Superman ice cream
|Place of origin||Michigan|
Superman ice cream is an ice cream that comes as a swirl of three colors: blue, red, and yellow, the three colors of Superman's costume. The name of the ice cream comes from the colors of the comic book superhero Superman, though it is not licensed through DC Comics.
Some will argue the popular Midwest flavor originated in Detroit-based ice cream shop Stroh's, though the exact origin remains elusive. Another Michigan dairy House of Flavors in Ludington makes their Superman ice cream with their signature Blue Moon, cherry, and lemon ice creams. The flavor has been spotted in other Midwest locales, such as Chocolate Shoppe Ice Cream Company in Madison, Wisconsin, and Pierre's Ice Cream Company in Cleveland, Ohio
Thus the exact combination varies from location to location, typically with vanilla, Blue Moon, and some other variety of ice cream included. The Stroh's Ice Cream version has Blue Moon, red pop, and lemon ice creams, while other versions such as those by the Meijer store brand ("Scooperman") and the Hudsonville Creamery & Ice Cream Company ("SuperScoop") versions of Superman ice cream are a mixture of vanilla, Blue Moon, and black cherry ice creams.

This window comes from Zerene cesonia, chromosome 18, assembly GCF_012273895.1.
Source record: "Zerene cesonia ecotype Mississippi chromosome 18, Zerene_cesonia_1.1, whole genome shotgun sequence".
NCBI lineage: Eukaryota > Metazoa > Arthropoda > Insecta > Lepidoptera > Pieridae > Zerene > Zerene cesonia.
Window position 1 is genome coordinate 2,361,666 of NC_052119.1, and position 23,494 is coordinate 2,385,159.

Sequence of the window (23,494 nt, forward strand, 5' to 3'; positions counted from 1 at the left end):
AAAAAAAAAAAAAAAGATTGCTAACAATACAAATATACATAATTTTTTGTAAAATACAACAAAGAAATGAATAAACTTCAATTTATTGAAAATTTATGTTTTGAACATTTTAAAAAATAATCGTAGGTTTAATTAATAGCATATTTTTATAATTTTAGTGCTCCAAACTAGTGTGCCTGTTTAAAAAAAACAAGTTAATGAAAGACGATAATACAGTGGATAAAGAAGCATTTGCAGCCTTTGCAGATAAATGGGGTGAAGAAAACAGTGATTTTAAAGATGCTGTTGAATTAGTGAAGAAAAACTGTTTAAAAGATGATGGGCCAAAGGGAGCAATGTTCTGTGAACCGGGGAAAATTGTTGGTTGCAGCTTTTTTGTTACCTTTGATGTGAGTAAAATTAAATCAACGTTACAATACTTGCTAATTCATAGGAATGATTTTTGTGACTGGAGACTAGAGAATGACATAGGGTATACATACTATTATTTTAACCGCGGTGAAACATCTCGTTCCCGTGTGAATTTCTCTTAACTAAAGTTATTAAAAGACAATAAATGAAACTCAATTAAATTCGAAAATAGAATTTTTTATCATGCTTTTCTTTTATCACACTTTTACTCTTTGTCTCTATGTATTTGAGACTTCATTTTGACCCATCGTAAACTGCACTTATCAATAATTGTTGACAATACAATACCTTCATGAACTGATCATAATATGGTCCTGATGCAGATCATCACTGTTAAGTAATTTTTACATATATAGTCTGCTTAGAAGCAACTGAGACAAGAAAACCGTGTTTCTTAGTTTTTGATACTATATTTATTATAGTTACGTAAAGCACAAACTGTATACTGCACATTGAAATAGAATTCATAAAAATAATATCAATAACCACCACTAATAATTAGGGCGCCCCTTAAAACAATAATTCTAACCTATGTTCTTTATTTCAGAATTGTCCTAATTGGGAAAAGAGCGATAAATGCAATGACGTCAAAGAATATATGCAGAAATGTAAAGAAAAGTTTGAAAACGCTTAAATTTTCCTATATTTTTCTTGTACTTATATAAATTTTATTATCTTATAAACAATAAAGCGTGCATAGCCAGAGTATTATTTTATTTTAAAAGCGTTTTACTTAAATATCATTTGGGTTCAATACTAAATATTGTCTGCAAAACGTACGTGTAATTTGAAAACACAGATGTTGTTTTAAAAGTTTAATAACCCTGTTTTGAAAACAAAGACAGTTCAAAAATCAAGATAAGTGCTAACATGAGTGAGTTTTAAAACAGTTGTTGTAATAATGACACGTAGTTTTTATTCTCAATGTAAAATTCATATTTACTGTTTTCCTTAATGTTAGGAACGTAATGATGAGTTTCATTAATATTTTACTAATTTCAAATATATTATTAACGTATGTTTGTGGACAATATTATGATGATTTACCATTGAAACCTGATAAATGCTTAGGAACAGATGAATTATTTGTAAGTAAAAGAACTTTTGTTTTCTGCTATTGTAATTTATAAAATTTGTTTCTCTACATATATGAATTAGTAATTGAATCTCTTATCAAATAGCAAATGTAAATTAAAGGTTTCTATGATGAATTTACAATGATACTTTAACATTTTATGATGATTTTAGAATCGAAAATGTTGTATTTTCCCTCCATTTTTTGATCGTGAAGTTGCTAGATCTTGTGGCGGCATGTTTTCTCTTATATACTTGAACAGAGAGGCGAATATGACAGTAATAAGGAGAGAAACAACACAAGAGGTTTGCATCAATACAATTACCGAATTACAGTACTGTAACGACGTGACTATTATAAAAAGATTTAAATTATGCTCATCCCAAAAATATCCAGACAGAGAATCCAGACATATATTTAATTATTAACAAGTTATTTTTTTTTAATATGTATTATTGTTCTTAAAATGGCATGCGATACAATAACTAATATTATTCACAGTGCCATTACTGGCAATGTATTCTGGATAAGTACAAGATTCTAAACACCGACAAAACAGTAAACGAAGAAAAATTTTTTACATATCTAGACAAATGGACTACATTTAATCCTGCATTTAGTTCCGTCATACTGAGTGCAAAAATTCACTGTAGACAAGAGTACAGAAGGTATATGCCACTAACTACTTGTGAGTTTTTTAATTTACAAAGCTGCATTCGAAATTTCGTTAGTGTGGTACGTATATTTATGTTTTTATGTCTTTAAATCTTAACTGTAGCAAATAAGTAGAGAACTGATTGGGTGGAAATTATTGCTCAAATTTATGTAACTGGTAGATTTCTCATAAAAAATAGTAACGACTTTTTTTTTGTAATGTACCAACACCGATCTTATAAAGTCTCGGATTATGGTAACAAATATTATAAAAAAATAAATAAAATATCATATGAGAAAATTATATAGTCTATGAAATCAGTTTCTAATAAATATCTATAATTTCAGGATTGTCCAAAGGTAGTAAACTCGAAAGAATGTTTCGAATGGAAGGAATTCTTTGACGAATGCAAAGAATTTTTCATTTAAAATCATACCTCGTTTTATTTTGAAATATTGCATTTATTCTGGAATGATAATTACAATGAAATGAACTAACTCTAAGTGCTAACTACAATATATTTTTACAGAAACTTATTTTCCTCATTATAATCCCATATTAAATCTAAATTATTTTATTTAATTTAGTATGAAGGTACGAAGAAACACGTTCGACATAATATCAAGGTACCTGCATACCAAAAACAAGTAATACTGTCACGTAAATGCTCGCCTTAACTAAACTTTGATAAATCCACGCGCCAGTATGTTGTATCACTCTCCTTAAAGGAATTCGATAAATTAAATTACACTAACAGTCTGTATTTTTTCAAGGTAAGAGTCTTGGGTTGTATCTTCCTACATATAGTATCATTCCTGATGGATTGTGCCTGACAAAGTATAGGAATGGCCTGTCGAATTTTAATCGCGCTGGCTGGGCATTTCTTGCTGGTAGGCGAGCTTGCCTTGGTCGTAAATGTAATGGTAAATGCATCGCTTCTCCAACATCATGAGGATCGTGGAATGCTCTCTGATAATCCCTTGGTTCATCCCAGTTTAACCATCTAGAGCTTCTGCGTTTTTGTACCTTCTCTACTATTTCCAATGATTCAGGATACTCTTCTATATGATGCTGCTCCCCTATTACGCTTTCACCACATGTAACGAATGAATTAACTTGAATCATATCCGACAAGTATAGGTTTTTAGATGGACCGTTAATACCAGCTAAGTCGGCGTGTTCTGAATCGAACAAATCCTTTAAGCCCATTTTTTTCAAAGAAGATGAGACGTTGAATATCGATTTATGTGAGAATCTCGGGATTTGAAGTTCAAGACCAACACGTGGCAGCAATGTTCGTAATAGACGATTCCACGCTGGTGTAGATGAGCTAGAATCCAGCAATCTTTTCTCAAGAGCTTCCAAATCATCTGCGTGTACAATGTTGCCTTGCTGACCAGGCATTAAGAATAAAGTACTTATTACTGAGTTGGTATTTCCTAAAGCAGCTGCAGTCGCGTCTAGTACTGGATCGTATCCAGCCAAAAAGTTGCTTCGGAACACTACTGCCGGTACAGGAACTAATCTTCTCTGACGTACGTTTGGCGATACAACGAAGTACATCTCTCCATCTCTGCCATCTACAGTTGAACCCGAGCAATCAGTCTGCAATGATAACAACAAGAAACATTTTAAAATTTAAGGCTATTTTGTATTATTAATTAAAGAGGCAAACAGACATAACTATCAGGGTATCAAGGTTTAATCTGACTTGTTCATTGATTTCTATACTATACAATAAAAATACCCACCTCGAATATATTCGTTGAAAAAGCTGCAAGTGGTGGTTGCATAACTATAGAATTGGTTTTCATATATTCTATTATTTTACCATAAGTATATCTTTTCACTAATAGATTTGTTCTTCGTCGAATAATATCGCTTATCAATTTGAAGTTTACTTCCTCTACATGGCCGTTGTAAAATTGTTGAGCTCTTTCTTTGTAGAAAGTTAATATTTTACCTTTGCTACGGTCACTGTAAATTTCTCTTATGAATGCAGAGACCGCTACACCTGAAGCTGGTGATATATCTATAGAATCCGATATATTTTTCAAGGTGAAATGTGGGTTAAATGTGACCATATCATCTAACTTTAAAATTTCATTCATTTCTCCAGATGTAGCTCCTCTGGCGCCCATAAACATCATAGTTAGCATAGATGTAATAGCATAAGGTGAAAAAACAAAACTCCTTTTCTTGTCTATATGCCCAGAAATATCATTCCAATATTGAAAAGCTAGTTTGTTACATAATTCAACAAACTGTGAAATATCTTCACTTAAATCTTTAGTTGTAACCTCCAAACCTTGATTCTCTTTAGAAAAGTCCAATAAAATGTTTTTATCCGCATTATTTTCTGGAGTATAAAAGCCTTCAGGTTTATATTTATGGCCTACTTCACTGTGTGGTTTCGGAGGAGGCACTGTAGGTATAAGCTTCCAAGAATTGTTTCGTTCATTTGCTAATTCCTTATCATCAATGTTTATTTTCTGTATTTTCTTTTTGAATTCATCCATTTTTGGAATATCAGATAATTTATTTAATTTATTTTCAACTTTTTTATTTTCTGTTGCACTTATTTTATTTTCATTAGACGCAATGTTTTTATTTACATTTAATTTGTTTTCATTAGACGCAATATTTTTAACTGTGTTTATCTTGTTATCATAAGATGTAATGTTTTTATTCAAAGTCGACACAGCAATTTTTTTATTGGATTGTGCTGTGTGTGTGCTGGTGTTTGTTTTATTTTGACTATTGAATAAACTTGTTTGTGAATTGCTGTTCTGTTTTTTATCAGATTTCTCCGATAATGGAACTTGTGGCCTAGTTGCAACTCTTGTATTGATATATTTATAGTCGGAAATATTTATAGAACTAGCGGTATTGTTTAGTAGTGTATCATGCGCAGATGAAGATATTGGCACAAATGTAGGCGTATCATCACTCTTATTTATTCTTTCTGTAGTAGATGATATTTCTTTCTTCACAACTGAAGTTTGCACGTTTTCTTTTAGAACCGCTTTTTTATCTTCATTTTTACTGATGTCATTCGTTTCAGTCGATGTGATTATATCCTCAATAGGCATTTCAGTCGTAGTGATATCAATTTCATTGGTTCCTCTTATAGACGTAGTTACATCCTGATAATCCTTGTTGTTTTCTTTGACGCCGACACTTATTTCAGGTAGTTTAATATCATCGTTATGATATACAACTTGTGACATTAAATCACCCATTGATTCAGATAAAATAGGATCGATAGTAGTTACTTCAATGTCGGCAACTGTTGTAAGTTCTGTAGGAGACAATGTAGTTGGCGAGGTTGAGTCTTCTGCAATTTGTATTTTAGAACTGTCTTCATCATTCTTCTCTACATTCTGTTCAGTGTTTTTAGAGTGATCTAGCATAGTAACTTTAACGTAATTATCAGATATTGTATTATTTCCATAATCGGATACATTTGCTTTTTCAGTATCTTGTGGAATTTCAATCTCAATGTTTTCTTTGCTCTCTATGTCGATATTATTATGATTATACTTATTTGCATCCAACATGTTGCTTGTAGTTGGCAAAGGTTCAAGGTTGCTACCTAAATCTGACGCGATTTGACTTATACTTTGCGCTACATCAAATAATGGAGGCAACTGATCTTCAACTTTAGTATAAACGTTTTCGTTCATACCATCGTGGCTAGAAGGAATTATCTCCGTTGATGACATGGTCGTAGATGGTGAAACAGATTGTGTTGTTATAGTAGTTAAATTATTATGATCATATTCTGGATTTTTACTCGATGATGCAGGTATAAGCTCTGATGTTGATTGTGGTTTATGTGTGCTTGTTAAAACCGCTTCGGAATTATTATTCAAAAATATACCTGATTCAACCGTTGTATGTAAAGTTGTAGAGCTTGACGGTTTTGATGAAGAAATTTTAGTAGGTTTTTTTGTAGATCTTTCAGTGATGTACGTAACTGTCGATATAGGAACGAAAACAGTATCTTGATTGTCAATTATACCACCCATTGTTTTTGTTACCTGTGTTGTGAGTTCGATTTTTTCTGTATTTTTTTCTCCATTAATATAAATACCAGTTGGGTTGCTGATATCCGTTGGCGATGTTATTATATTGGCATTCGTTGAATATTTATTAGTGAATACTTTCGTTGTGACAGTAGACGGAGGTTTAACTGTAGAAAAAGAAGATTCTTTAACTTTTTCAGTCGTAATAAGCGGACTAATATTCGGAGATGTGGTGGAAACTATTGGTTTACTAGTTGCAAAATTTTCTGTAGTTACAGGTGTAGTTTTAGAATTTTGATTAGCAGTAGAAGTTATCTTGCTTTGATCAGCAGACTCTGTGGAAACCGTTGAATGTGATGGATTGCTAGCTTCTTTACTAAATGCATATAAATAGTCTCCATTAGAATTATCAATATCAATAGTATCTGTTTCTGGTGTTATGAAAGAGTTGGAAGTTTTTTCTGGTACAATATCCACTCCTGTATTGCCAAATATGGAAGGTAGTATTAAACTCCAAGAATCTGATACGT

Scooper's Ice Cream Treats in Stratford, Ontario, Canada sells a similar blue, red, and yellow variety but calls it "Super Hero" ice cream. Laura Secord Chocolates also sells a similar variety of ice cream, called "SuperKid," made with banana, blueberry and strawberry flavors.
In popular culture
- "Superman Ice Cream: 'A Michigan Thing'". The Mitten. July 6, 2009. Archived from the original on February 26, 2015.
- "Stroh's Mooney's Ice Cream". Washtenaw Dairy. n.d. Archived from the original on July 27, 2014.
- "Purple Cow Fly Thru The Sky Scooperman". Meijer. n.d.
- "SuperScoop". Hudsonville Creamery & Ice Cream Company. n.d. Archived from the original on March 24, 2015.
- "SuperKid". Laura Secord Chocolates. n.d. Archived from the original on December 7, 2013.
- "Morris Keesan: 'CIDU changed my life'". Comics I Don't Understand. July 21, 2010. Archived from the original on April 19, 2012.